The Ultimate Motorcycling Yamaha Ténéré 700 Project Bike
is a fun motorcycle to ride and accessorize. I have added accessories and changed out parts to make it more suitable for my riding style. The rear shock was one major component I didn’t have on my radar when I started this project, and certainly not a premium unit such as the bespoke Touratech
The consensus is that the standard Yamaha Ténéré 700 shock is sprung for a 160-pound rider. I weighed that in high school, but not anymore. I am 60 pounds heavier than the designed rider weight when I am in my riding gear, and that’s before a generous roadside diner meal. Add 50 pounds of loaded panniers, plus the 10-pound centerstand that I love, and the Yamaha is carrying over 280 pounds. The rear shock has bottomed out several times on not-that-technical trails and poorly maintained roads. Uphill washboards slow me dramatically.
There are the riders who wring every ounce of performance from their bikes. I was probably an 85 percent “wringer” in my younger days. I am older and slower but still want optimal handling, even if I am not riding like I stole it.Although I couldn’t differentiate my compression dampening from my squat, I know when the bike feels right as I am riding aggressively in tight twisties or fast over broken terrain. I have enough hours in the saddle with the stock shock on the Yamaha Ténéré 700 to feel the difference the Touratech Extreme shock made.If you want to upgrade your Ténéré 700 shock, or most any other ADV motorcycle’s stock shock, Touratech will custom assemble an Extreme shock according to how you answer its nine questions about weight and use.
The Touratech Extreme is a purpose-built ADV shock made to your specifications—a custom rear shock ready to install and ride. At $1995, it is my most expensive upgrade to the bike, and it is the one that has made the most significant difference in rideability.Depending on your riding style, you may not have to touch any of the three damping adjustments—low-speed compression, high-speed compression, and rebound—or alter the spring preload setting. If you are not a suspension guru, you will probably benefit even more from the Touratech Extreme shock factory setup—just install and ride. The owner’s manual has a list of what-ifs to think about when riding over varied terrain, giving you specific instructions on fine-tuning the shock.Many technical design features of the Touratech Extreme Shock will benefit riders of all abilities. The standouts are bottoming control, and adjustments to damping and spring preload. Whether it be the whoop-de-doos of the Mojave Desert or a street pothole, bottoming out the shock has sent me to the ground. The Extreme shock has a secondary compression damping circuit that prevents bottoming out. Touratech calls it a “ hydraulic pillow at the end of the stroke.”As far as I know, nothing tests compression and rebound damping like an uphill washboard. With the stock shock, uphill washboards slow the Ténéré 700 down, even when adding throttle. That’s because I was losing contact with the ground more than I was touching it.
With the Touratech Extreme shock installed, I can accelerate purposefully on uphill washboards. Although I didn’t mount a high-speed camera to see what was going on, it wasn’t necessary to know the Extreme shock kept my rear tire more in contact with the ground—I could feel it. Running at high speed over rocky terrain, the back end isn’t bouncing around, making it much easier to maintain my intended line.The shock comes preset for my weight and the luggage I usually carry. If I am going to ride with a passenger or add two weeks of camping gear, I can just reach in and add spring preload with the turn of the adjuster knob. Adding preload gives me the same great suspension action and ride feel, while compensating the ride height for the extra weight.The installation was straightforward on the Ultimate Motorcycling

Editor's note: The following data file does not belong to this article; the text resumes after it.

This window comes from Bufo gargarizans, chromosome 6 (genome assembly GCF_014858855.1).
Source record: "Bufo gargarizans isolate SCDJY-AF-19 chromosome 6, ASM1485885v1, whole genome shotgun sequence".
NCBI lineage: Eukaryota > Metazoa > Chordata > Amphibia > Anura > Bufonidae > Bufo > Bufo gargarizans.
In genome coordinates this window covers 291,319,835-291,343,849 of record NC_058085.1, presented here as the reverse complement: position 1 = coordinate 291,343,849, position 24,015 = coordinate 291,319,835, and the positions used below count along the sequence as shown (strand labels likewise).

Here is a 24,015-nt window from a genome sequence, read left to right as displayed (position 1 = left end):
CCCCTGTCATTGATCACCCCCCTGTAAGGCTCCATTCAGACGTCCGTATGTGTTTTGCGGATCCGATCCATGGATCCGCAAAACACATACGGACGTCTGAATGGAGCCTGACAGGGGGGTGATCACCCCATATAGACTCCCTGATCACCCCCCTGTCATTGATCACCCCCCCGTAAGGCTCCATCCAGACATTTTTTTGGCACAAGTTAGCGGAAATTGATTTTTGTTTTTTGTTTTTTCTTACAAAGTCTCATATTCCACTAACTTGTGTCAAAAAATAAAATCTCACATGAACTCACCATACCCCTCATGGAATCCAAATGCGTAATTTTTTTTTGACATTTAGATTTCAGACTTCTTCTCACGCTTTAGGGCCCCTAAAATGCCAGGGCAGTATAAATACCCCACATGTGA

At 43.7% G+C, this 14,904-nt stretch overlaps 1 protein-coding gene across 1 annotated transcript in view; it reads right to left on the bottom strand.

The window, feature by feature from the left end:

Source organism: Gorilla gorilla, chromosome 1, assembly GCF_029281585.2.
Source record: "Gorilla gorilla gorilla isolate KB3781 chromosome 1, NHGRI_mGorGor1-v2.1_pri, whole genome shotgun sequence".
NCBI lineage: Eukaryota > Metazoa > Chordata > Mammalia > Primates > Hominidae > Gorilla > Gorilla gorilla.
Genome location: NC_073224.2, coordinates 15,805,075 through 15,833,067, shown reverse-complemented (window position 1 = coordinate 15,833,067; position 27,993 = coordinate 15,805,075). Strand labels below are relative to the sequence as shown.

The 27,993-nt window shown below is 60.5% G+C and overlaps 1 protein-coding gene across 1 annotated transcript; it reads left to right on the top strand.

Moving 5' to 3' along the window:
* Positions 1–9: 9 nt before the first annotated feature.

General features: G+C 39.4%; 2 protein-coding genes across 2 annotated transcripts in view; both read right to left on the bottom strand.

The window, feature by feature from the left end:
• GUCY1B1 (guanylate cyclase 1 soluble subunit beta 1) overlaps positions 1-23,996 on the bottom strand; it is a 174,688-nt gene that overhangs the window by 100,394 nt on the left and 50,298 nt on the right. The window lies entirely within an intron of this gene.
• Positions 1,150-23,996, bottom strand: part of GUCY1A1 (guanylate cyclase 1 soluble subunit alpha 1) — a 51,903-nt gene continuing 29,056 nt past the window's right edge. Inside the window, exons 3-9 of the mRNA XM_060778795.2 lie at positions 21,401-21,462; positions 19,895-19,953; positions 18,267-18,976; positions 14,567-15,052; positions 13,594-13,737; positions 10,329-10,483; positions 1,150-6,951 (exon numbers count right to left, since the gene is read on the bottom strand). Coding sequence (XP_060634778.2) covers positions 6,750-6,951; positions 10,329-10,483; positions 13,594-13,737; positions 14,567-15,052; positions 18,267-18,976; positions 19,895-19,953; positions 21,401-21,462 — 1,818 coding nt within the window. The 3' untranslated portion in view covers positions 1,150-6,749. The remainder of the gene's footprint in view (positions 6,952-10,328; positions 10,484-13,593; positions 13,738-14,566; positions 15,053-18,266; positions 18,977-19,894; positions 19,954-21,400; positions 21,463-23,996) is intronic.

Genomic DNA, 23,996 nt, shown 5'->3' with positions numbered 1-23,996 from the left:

Yamaha Ténéré 700 Project Bike—two bolts to remove the mud flap, three bolts for each side panel, and then straight access to the upper and lower mounting bolts. The OEM shock comes out over the top of the rear tire. I took a few moments to grease the now-accessible roller bearings and installed the new shock.With the bike on the centerstand, I used my breaker bar to lever the rear tire up a bit to help the lower bolt slide into its mount. Torque the bolts and wipe off the excess grease. My one-person suspension upgrade was complete.The shock upgrade was noticeable from the moment I took the bike off the centerstand. There was no bounciness going from vertical to sidestand. I always jump the curb leaving my driveway, and the Ténéré didn’t make its usual pronounced clank as I landed on the street.On acceleration, the T700 didn’t squat as much as it does with the stock shock. Hitting every pothole on the way to the freeway, the obstacles felt much less pronounced.At high speeds, the Ténéré 700 feels more grounded. When transitioning from left to right in the twisties, the Yamaha is more stable and the transitions smoother. Off-road, I immediately had more control in bumpy terrain, making for a more enjoyable ride.Although I did this very beneficial upgrade toward the end of the project, I now know it should have been at the top of the list. Touratech goes to great lengths to assure you receive just the right custom shock for your height, weight, bike accessories, and riding style. In addition, it happens to be very easy to install on a Ténéré 700. The Touratech Extreme shock adds to the control and rideability of the Yamaha Ténéré 700 that needs to be experienced to be appreciated. If you are a hard-charger or a weekend adventure rider, this shock upgrade will make an obvious difference in your enjoyment of the motorcycle.